Monsieur Proust is welcome to his madeleine. Those little cakes may have a rich provenance, but they are a rather wan substitute for more gorgeous desserts (crème puffs, chocolate mousse, etc). That a madeleine was transmuted by Proust to a “precious essence” can only be ascribed to a hypochondriac’s aversion to leaving his bed. If Proust had smelled and tasted the raspberries in my backyard, his prose would not only have risen to greater heights, he would have been a less dour mec and might even have moved out of his parents’ house.
But I have come to praise raspberries, not bury Proust.
First of all, each raspberry is unique. We’re told as children that no two snowflakes are alike, but all snowflakes taste, smell and look the same-except under a microscope, whereas the variations in size, color, taste and bouquet of raspberries are infinite.
Light pink when emerging, the fruit grows deeper in color, changing over the course of two weeks or so to a deep purple-red. Although a raspberry may be perfectly formed, don’t pick the fruit too early in the cycle. The bouquet is not developed and the taste somehow both flaccid and acrid. As the color deepens the taste and bouquet emerge.
Oenophiles speak of a wine’s “nose” and “body.” The word “raspberry” comes from a mid-15th century word raspise--"a sweet rose-colored wine" and all the complexities imputed to vintages from the Haut-Médoc may be found in this fruit. The bouquet and taste intertwine to create an experience that is pungent and regal; delicate and insouciant; subtle and stentorian.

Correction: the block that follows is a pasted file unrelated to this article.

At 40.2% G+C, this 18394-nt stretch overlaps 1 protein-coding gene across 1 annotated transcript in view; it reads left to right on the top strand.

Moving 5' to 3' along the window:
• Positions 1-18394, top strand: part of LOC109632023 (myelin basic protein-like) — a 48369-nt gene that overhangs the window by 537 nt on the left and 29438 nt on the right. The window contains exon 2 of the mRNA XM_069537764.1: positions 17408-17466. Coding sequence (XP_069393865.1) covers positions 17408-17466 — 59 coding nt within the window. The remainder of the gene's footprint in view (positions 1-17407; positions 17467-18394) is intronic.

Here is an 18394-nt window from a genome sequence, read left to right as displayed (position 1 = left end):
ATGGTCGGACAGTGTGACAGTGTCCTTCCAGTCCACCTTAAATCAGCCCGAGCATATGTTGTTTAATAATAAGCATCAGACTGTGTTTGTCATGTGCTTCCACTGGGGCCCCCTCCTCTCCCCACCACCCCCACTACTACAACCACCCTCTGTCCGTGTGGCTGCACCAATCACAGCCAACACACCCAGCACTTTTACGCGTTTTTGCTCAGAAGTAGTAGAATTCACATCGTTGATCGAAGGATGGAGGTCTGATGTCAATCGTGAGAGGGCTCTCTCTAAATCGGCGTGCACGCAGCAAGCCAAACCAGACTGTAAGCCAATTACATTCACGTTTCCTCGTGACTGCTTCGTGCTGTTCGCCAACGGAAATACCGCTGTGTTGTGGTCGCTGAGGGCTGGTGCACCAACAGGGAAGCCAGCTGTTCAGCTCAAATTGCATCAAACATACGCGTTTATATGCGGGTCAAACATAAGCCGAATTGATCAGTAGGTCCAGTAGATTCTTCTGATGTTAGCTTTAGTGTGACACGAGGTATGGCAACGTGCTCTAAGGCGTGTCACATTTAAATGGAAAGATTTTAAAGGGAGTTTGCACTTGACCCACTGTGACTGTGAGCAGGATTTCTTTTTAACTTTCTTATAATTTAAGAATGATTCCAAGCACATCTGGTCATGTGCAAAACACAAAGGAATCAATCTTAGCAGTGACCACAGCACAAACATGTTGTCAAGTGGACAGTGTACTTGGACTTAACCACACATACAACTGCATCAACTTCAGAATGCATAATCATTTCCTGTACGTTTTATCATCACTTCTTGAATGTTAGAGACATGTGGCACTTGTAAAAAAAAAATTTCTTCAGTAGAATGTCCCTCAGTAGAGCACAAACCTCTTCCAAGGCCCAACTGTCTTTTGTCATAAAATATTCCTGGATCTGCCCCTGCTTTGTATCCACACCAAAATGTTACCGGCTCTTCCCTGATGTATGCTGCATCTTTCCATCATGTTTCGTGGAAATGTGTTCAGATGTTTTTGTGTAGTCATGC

A raspberry should be eaten in its natural state. Sugar and pectin are no friend to the raspberry, which does not translate well to jelly, preserves, even tarts. Freeze them if you must, but like a person with titanium implants who must respond to excess humidity, they will never be quite the same.
Unlike blackberries, when you pick a raspberry, it will come to your fingers without the central torus: hollow; with nothing pulpy to detract from the taste. When fully matured, the surface texture is pure velvet. A raspberry should yield slightly to the touch, but the tiny sections must cohere. Breeds of raspberries other than my own have many fine qualities, but tend to crumble in the hand, and no matter how quickly you shovel the pieces into your mouth, the experience will be disjointed, like listening to a stereo record through one speaker.
While Proust’s madeleines transported him to les temps perdue, eating raspberries anchors me in the present. It is one of the things in my life that effectively brings me here now. My bushes have yielded fruit annually for the last 20 years, making mid-July glorious even when the weather is not. I have done very little to help my raspberries prosper. Every spring, I cull the dead shoots; no fertilizer, no special watering or weeding.
With apologies to Matthew 6:28-33: Consider the raspberries of the field, how they grow; they neither toil nor spin; yet I tell you, even Solomon in all his glory was not arrayed like one of these.